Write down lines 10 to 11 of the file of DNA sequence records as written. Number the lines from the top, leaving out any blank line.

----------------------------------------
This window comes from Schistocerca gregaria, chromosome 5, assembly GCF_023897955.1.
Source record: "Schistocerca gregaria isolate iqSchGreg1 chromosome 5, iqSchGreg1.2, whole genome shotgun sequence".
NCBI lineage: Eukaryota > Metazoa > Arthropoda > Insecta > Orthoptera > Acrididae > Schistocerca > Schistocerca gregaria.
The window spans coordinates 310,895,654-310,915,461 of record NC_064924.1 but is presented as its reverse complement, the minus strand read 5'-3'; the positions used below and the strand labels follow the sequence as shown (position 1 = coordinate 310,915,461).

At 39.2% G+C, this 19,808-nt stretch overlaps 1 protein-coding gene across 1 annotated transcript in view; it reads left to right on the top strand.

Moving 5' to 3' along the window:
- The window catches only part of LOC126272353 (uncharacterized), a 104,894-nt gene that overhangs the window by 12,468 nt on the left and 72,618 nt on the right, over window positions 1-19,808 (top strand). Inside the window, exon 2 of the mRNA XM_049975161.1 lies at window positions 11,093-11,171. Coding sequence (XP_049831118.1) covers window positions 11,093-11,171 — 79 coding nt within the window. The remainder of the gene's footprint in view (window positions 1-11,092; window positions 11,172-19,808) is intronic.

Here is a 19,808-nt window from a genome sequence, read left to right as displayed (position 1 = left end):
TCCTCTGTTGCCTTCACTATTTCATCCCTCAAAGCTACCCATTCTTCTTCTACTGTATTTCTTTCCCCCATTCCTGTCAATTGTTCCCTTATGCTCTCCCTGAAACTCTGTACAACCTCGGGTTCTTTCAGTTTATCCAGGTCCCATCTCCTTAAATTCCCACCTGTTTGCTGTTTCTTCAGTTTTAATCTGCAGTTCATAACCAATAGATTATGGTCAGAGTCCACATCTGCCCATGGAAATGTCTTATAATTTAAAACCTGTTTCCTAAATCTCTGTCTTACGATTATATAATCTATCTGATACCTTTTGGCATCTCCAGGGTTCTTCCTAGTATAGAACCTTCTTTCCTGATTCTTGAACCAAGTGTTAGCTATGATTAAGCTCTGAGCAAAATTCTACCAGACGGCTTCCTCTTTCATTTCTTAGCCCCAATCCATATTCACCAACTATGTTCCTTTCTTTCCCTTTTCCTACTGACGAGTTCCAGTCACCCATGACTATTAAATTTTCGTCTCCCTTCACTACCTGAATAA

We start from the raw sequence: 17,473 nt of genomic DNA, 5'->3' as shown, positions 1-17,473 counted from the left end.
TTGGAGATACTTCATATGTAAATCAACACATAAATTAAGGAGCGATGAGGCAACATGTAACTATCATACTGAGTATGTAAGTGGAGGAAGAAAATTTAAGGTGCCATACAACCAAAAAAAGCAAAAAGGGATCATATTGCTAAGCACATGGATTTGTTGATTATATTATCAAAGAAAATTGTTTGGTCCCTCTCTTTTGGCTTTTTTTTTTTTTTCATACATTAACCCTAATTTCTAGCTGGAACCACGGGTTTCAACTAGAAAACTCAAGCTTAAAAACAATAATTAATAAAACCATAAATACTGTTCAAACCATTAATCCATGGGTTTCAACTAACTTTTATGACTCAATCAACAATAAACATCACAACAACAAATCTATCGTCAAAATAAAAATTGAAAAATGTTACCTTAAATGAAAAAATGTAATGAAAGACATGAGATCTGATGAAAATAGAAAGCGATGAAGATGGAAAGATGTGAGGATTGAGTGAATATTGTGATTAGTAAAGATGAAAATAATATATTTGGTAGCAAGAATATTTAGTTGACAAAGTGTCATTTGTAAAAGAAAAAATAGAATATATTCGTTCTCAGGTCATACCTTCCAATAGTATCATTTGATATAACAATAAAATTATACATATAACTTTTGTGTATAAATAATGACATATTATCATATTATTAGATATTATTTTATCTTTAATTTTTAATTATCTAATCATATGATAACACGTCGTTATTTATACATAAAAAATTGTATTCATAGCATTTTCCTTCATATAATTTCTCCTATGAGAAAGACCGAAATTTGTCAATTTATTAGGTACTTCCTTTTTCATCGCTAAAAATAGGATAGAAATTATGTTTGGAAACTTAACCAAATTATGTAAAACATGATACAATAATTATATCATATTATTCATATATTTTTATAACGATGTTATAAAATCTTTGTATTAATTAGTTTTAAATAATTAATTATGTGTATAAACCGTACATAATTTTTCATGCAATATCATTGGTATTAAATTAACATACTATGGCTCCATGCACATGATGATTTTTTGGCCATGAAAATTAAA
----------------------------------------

We start from the raw sequence: 17,473 nt of genomic DNA, 5'->3' as shown, positions 1-17,473 counted from the left end.
TTGGAGATACTTCATATGTAAATCAACACATAAATTAAGGAGCGATGAGGCAACATGTAACTATCATACTGAGTATGTAAGTGGAGGAAGAAAATTTAAGGTGCCATACAACCAAAAAAAGCAAAAAGGGATCATATTGCTAAGCACATGGATTTGTTGATTATATTATCAAAGAAAATTGTTTGGTCCCTCTCTTTTGGCTTTTTTTTTTTTTTCATACATTAACCCTAATTTCTAGCTGGAACCACGGGTTTCAACTAGAAAACTCAAGCTTAAAAACAATAATTAATAAAACCATAAATACTGTTCAAACCATTAATCCATGGGTTTCAACTAACTTTTATGACTCAATCAACAATAAACATCACAACAACAAATCTATCGTCAAAATAAAAATTGAAAAATGTTACCTTAAATGAAAAAATGTAATGAAAGACATGAGATCTGATGAAAATAGAAAGCGATGAAGATGGAAAGATGTGAGGATTGAGTGAATATTGTGATTAGTAAAGATGAAAATAATATATTTGGTAGCAAGAATATTTAGTTGACAAAGTGTCATTTGTAAAAGAAAAAATAGAATATATTCGTTCTCAGGTCATACCTTCCAATAGTATCATTTGATATAACAATAAAATTATACATATAACTTTTGTGTATAAATAATGACATATTATCATATTATTAGATATTATTTTATCTTTAATTTTTAATTATCTAATCATATGATAACACGTCGTTATTTATACATAAAAAATTGTATTCATAGCATTTTCCTTCATATAATTTCTCCTATGAGAAAGACCGAAATTTGTCAATTTATTAGGTACTTCCTTTTTCATCGCTAAAAATAGGATAGAAATTATGTTTGGAAACTTAACCAAATTATGTAAAACATGATACAATAATTATATCATATTATTCATATATTTTTATAACGATGTTATAAAATCTTTGTATTAATTAGTTTTAAATAATTAATTATGTGTATAAACCGTACATAATTTTTCATGCAATATCATTGGTATTAAATTAACATACTATGGCTCCATGCACATGATGATTTTTTGGCCATGAAAATTAAA